Navarro Blast Propels Cubs to Victory over Giants
Dioner Navarro hammered a three-run home run to cap a four-run 1st inning, and Jeff Samardzija and six relievers combined to throw a six hitter, as the Cubs edged the San Francisco Giants 4-3 in the Cubs 2013 Cactus League home opener before a sparse crowd (7,784) this afternoon at cool & blustery Dwight Patterson Field at HoHoKam Park in Mesa, AZ.
The Cubs scored all four of their runs in the bottom of the 1st off Giants starter Matt Cain.
Starlin Castro ripped a single with one out, and was safe at second when SF 1B Brad Belt made an errant throw to 2nd base on what should have been the start of a 3-6-3 DP, with Anthony Rizzo reaching 1st base safely on the play. Alfonso Soriano then smoked a line-drive infield single off Matt Cain's left knee to load the bases (Cain remained in the game, although he was clearly limping), and the first run of the day scored on a Nate Schierholtz RBI ground out. Dioner Navarro followed with his three-run HR over the RF fence and into the Giants bullpen to finish the Cubs scoring for the day.
Jeff Samardzija got the start for the Cubs and had his sinker working very well today (4/0 GO/FO). He was sailing right along with two outs and nobody on base in the top of the 2nd when he surrendered a Francisco Peguero double and a Guillermo Quiroz RBI single. For the day, The Shark allowed just the one run on three hits, with two strikeouts and no walks over the 2.0 IP (33 pitches - 21 strikes).
Carlos Marmol worked the top of the 3rd (22 pitches - 12 strikes) and gave up a run, walking the lead-off hitter and then allowing a one-out RBI rocket double into the RF corner by Pablo Sandoval, before striking out Roger Kieschnick (Brooks' cousin) swinging to end the frame.
Cory Wade was next, and went two innings (26 pitches - 16 strikes), allowing one unearned run on one hit, no walks or strikeouts, and 1/4 GO/FO. The unearned scored as the result of an error by Cubs 1st baseman Anthony Rizzo, who dropped a low (but catchable) throw from Starlin Castro that allowed Brandon Crawford to reach base safely to lead-off the inning, and Crawford would eventually score on a sacrifice fly.
Casey Coleman, Kyuji Fujikawa, James Russell, and Shawn Camp threw a combined four innings (one inning a piece) of one hit shutout ball with five punch-outs (and no walks) as the Cubs held on for the victory. Fujikawa was especially sharp, showing some life on his fastball and a great splitter.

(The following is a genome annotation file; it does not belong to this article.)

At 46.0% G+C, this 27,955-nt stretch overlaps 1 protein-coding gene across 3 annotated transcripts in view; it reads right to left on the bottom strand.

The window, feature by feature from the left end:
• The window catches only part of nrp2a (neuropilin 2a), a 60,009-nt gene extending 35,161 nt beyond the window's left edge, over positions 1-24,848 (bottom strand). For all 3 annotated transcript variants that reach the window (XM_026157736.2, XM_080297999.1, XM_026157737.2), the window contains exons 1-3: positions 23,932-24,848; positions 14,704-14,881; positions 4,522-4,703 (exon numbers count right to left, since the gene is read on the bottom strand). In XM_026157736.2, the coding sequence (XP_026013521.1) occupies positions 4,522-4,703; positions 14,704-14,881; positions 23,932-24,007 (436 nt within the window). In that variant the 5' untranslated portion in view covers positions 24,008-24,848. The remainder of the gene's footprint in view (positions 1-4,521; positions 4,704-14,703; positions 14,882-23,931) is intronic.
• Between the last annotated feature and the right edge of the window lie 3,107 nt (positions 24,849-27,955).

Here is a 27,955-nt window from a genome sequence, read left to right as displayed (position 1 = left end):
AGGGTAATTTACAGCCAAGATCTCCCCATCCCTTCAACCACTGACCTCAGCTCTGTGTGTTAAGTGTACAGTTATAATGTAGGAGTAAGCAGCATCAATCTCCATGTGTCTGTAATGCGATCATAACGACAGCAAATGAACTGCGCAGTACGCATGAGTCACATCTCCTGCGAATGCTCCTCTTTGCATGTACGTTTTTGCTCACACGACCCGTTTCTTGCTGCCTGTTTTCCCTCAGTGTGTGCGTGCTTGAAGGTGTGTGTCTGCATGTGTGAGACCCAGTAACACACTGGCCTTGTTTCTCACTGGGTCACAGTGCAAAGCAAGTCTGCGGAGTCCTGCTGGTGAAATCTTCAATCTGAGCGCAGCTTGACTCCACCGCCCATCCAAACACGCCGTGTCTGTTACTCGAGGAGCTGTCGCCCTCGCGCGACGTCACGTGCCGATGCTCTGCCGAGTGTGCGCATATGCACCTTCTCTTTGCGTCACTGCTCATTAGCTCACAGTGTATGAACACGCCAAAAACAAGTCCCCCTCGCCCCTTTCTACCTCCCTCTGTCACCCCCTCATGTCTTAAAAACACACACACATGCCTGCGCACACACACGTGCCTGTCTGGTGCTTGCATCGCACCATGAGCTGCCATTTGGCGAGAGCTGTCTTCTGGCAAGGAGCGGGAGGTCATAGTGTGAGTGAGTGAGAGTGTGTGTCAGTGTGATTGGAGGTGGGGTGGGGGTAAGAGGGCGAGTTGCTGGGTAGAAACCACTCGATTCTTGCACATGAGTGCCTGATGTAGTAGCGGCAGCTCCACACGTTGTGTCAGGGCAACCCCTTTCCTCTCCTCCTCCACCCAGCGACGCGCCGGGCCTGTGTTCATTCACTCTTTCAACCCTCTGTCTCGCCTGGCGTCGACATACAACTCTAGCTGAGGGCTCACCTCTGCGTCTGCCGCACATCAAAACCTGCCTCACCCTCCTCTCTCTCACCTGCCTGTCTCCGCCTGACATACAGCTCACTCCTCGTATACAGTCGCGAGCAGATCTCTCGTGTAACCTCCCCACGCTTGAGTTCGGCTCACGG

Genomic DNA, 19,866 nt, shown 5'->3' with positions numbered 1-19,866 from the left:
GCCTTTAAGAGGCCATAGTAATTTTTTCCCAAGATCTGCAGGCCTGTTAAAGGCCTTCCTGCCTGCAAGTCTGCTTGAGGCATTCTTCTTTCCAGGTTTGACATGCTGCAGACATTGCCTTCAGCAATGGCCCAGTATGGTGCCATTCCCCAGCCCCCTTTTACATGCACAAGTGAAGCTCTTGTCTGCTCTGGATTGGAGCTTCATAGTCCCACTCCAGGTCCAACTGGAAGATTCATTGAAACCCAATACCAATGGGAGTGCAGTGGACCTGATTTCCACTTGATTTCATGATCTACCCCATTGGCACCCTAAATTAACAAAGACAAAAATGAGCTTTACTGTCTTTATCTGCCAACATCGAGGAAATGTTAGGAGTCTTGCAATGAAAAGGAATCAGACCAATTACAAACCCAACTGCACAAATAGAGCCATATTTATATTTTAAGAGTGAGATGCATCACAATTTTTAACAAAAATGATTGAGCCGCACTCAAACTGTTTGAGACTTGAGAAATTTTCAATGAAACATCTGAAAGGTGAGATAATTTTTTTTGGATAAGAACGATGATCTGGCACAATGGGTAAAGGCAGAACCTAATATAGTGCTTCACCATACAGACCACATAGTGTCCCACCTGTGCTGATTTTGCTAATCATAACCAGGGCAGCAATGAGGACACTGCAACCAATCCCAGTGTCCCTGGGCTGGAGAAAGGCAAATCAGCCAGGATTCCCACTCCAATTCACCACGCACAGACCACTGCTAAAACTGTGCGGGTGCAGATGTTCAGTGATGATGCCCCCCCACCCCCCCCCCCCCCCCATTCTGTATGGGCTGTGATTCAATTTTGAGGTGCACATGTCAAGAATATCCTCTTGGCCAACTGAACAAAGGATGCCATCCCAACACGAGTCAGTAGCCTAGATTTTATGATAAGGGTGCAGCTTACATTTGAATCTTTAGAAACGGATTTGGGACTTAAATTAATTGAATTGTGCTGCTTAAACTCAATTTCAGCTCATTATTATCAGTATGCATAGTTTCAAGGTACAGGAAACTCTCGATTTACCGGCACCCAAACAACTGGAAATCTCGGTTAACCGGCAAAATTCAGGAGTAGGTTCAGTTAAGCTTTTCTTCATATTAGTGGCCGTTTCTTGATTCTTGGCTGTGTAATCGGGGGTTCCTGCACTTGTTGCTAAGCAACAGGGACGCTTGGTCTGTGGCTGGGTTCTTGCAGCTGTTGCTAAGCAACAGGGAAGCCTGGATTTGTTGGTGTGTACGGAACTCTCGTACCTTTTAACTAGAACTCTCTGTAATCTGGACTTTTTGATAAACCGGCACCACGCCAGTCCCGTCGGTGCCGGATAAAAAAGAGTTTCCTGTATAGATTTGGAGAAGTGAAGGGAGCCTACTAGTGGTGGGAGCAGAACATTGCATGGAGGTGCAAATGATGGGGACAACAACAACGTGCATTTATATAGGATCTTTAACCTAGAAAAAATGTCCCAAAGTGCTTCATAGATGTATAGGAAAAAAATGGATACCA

Cubs pitchers walked only one Giants batter all day, while strikng out eight.
The Cubs offense did not score after putting up the four spot in the 1st, but DH Brian Bogusevic (opposite-field line-drive double down the LF line) and Johermyn Chavez (line-drive double off the LF fence--or Cole Gillespie's face) collected extra base hits. Chavez's double was absolutely crushed, and probably never got higher than eight feet off the ground before reaching the fence.
The weather was not ideal (cold northwest wind), but stiill the sparse crowd was a bit of surprise, given that it was both the Cubs Cactus League home opener and a Sunday.
Brooksbaseball.net has some interesting stats/graphs on pitch and strike zones and you can dial up individual games/pitchers. I'd love to see some comments from readers who can interpret this better than I can. I thought the Ump was really inconsistent with a very wide zone. Does this info seem to match up with my eyeball perception?
Here is Lackey/Lester from last night. It seems their box is a bit different than the K-Zone TBS was using.
Here is Lester's data:
AZ Phil: Agree, this must have been a really fun game to watch. There was a lot of base stealing going on. Are the pitchers not holding runners or is the catching still a work in progress?
Cuzzi has long been known as having the biggest strike zone among all umpires.
AZ Phil, give me a scouting report on Chris Pieters since he has become a 1B/OF.
I think it's probably hard to adjust to an ump's zone mid-game, as least for hitters. Pitchers can locate to an ump's zone, but hitters have minimal time to react.
But, whatever. Umps are going to miss calls. Let's beat up on the non-Lackey starters.
Watched a little of Mets-Dodgers.
Jason deGrom -- oh, my.
Cubs 3-4-5 hitters are 0-21 so far in the post-season.
Let's change that in a big effin' way tomorrow, boys.
Considering how players reacted it seemed pretty accurate high and wide (to righties), but not so accurate low and in. I thought the strike zone by the ump was awful, but it was consistent and the Cubs never adjusted.
Rizzo and Bryant need to have good at bats. They are really looking outclassed in these two games.
that game sounds fun as hell.
I was just wondering the same thing. I'd rather not see it at all. If it's inaccurate, it's a bad viewer experience. If it's accurate, it shows some shitty calling by the umpire.
TBS' K Zone seems to be more harsh than the others.
I wonder if MLB will ask the networks to stop using them. They just make the umps, and the game, look bad, and it only pisses off the fans.
"Strop vs. Cardinals." Seen the movie. Hated it.
Not all that disappointed -- I didn't think they would beat Lackey in Game 1. Need to get the bats going against the guys with less experience -- and they hit Wacha pretty good.
Rizzo has been slumping the last couple weeks of the season. Very disappointed it has continued during his penultimate moment of his career to date.
Really doesn't matter, but I was surprised to see Lester pulled and Strop pulled in. Should of left Lester in. oy.
Sweet merciful fuck, I hate the Cardinals.